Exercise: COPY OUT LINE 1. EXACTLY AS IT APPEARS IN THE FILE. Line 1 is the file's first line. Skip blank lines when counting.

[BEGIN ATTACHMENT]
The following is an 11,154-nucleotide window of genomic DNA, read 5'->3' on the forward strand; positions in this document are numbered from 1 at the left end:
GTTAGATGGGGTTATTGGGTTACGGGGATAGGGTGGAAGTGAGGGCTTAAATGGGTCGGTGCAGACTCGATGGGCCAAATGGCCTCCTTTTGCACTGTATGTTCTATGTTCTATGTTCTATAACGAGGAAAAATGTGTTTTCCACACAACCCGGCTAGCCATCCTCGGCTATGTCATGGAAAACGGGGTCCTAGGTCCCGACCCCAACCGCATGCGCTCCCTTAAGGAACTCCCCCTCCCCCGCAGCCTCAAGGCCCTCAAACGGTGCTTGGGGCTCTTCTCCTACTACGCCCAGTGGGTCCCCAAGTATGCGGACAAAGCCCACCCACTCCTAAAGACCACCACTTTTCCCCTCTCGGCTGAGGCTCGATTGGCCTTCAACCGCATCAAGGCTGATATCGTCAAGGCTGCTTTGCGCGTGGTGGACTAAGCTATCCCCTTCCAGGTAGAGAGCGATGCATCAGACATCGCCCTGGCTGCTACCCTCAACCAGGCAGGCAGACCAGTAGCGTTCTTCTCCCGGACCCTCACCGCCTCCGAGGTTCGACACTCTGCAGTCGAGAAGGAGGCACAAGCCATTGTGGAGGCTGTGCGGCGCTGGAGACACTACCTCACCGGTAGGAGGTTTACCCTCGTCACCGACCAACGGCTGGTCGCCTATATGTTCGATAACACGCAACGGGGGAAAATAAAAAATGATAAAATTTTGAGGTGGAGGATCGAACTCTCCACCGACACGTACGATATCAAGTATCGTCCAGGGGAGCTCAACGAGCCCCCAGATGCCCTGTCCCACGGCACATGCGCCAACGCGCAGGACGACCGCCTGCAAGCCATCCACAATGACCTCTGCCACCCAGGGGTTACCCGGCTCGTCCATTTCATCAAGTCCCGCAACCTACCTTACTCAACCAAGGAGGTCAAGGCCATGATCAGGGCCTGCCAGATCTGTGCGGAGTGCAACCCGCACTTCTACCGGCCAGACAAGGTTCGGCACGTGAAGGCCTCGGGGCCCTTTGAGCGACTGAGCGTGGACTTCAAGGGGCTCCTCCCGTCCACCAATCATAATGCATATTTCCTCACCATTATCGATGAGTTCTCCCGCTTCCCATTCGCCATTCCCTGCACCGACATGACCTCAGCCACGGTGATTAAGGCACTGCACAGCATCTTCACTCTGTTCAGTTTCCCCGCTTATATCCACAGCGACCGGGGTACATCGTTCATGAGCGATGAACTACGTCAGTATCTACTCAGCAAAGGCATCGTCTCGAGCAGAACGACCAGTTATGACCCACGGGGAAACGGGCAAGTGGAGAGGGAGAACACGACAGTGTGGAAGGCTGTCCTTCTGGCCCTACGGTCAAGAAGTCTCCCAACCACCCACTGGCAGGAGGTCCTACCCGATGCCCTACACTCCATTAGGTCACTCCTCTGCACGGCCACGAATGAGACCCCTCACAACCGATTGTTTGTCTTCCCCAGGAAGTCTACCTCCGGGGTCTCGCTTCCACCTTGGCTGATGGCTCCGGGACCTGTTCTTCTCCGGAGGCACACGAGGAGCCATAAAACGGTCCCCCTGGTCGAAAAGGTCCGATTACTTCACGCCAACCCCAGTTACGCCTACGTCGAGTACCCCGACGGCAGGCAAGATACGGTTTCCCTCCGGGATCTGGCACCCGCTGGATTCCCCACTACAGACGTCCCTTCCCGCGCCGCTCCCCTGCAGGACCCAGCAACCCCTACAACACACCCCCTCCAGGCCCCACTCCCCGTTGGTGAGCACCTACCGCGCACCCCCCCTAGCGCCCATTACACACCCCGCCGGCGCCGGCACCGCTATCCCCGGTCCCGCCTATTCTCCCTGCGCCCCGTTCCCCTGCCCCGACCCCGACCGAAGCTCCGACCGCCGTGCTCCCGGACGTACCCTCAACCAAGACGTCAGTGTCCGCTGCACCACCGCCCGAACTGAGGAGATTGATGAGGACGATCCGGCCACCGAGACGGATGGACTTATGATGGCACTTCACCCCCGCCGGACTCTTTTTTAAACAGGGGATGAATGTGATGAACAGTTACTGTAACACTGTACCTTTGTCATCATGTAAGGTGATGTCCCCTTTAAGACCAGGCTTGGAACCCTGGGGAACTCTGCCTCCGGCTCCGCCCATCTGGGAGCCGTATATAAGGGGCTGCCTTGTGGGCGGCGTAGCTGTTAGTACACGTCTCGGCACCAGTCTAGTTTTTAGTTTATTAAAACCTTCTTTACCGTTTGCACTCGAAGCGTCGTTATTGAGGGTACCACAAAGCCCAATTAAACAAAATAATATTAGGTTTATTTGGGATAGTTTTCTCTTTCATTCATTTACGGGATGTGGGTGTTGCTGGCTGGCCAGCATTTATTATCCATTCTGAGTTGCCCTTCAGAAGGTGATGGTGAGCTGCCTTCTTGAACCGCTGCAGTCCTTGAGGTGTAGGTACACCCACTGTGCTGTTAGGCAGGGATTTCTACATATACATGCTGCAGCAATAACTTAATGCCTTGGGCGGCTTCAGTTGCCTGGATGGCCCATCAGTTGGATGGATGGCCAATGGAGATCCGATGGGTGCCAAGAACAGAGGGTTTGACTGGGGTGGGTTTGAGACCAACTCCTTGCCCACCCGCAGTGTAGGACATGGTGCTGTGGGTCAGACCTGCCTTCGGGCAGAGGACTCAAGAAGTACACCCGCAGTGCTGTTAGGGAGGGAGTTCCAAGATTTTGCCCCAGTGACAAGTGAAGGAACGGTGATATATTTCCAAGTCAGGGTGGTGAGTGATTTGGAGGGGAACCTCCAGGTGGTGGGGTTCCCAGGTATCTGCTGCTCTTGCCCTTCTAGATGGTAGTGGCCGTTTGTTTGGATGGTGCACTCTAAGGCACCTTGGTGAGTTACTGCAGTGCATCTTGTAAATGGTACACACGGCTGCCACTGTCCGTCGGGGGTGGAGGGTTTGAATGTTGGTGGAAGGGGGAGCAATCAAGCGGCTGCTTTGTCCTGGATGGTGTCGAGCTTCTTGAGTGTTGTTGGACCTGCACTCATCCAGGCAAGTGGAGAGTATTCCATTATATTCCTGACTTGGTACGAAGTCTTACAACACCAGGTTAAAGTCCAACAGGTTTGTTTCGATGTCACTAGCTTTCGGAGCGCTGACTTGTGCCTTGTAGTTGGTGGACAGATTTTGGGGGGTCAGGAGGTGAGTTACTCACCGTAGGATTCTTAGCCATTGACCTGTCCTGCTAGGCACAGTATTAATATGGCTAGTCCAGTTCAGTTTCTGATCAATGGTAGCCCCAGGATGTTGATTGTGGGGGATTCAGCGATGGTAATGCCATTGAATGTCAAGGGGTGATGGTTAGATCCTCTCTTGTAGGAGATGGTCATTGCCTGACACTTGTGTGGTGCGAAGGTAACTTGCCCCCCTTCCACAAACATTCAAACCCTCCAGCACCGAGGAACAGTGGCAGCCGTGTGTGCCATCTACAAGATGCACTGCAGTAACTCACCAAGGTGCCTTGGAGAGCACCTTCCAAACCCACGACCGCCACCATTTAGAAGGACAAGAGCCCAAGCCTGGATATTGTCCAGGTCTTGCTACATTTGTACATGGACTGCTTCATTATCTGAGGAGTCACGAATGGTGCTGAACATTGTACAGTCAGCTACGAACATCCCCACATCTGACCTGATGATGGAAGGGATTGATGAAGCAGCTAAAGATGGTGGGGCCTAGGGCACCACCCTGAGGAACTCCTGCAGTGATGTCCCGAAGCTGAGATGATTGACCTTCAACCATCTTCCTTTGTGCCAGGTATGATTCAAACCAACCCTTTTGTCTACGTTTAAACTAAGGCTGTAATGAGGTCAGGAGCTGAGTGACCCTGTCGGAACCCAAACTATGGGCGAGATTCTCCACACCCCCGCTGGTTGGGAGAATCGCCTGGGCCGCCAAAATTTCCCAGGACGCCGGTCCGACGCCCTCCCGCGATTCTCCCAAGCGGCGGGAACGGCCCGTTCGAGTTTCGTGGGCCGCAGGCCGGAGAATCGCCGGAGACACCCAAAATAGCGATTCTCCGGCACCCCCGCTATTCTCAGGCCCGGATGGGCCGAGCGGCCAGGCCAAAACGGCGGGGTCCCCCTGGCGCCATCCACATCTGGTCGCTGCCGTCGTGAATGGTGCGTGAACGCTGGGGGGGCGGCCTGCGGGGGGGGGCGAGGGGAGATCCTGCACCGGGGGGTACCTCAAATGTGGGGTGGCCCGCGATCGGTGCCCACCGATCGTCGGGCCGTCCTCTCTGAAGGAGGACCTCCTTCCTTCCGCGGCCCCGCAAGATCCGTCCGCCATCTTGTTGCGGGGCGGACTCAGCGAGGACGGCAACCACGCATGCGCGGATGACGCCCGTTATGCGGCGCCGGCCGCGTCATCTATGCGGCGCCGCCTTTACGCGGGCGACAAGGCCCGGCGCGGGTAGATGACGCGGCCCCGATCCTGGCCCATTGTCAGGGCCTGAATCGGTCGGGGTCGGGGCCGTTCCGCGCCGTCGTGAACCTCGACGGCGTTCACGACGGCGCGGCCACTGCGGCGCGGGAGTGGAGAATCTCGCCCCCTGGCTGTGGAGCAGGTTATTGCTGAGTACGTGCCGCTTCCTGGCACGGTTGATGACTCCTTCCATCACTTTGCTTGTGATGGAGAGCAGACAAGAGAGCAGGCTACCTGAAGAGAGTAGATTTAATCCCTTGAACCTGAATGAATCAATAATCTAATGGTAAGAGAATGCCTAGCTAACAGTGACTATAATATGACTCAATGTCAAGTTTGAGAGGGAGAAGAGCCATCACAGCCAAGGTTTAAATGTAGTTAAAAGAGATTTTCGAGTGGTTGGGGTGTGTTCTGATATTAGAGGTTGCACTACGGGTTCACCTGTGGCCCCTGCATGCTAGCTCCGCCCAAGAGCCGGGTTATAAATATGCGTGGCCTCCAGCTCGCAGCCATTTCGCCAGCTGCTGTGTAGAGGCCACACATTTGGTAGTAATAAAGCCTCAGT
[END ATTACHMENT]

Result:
The following is an 11,154-nucleotide window of genomic DNA, read 5'->3' on the forward strand; positions in this document are numbered from 1 at the left end: